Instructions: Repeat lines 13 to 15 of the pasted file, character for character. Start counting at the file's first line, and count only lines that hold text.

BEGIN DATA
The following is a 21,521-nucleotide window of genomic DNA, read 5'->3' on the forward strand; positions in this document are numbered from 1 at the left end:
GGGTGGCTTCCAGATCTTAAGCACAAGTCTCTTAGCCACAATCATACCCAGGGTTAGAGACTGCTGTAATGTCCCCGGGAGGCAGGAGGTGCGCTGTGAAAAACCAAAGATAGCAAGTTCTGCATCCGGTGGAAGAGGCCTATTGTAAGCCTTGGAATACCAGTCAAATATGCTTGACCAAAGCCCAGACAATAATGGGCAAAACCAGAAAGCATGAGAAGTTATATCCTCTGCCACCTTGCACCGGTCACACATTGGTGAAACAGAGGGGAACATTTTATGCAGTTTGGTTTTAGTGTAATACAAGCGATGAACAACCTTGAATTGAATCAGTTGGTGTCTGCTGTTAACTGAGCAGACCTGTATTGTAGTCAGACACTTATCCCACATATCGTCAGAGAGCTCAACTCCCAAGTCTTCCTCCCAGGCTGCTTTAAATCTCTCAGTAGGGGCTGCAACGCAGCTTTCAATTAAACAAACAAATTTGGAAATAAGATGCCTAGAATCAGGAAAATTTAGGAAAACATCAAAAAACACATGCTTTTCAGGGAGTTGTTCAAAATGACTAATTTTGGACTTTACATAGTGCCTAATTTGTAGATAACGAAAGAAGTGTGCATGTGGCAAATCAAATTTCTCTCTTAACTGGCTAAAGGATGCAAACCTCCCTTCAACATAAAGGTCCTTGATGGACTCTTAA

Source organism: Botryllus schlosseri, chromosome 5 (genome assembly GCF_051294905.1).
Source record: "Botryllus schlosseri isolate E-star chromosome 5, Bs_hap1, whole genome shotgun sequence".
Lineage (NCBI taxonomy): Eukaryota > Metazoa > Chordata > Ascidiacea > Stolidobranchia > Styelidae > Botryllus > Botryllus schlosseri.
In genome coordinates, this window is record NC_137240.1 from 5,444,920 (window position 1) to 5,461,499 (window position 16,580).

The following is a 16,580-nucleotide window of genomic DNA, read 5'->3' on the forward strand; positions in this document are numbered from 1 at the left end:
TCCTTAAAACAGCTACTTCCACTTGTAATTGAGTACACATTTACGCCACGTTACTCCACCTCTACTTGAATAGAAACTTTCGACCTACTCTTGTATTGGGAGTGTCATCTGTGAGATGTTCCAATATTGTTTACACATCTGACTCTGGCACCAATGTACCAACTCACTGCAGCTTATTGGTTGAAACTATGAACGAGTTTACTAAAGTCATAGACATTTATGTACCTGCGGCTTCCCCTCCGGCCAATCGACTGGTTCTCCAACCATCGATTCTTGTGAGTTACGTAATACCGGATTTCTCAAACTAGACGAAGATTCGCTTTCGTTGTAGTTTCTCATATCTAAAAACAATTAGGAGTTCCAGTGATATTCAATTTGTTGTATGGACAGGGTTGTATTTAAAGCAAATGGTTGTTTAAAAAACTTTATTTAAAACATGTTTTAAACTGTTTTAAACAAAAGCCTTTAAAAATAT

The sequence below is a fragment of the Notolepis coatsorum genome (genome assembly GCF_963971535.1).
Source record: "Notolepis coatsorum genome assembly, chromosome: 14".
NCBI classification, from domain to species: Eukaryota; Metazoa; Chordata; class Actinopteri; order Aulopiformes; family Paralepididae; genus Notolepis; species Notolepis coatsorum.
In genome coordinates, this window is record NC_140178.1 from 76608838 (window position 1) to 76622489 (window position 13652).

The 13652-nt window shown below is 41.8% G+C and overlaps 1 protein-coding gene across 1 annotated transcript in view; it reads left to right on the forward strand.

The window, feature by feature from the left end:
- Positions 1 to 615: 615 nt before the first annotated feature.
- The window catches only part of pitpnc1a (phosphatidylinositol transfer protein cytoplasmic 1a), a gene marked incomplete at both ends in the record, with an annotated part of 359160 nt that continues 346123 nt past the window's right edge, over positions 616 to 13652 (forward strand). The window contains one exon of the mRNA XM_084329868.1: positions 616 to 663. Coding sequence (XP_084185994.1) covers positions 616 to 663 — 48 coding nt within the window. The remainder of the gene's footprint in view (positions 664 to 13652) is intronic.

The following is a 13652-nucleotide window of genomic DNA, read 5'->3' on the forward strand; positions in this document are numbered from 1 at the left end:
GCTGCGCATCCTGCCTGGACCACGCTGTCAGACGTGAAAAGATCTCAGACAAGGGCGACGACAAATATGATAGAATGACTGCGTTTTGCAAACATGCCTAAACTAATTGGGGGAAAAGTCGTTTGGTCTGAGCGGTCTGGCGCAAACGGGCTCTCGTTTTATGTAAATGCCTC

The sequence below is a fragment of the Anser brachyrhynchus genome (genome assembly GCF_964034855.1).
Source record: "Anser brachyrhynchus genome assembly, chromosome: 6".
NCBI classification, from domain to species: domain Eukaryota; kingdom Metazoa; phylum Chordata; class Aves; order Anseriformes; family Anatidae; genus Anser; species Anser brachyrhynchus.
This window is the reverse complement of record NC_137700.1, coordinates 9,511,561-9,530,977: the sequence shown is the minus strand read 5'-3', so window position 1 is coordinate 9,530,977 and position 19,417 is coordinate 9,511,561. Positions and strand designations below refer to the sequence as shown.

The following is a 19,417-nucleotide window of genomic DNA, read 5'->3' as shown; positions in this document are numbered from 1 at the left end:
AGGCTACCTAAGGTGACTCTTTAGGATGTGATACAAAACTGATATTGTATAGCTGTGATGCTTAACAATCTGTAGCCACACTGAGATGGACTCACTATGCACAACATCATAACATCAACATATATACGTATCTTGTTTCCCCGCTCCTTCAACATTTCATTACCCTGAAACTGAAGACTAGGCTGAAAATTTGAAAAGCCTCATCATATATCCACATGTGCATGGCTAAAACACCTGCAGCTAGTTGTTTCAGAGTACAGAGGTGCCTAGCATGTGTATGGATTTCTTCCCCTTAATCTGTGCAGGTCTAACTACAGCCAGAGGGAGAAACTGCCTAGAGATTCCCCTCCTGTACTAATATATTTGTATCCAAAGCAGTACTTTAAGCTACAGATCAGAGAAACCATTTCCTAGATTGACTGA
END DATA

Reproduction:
The 13652-nt window shown below is 41.8% G+C and overlaps 1 protein-coding gene across 1 annotated transcript in view; it reads left to right on the forward strand.

The window, feature by feature from the left end:
- Positions 1 to 615: 615 nt before the first annotated feature.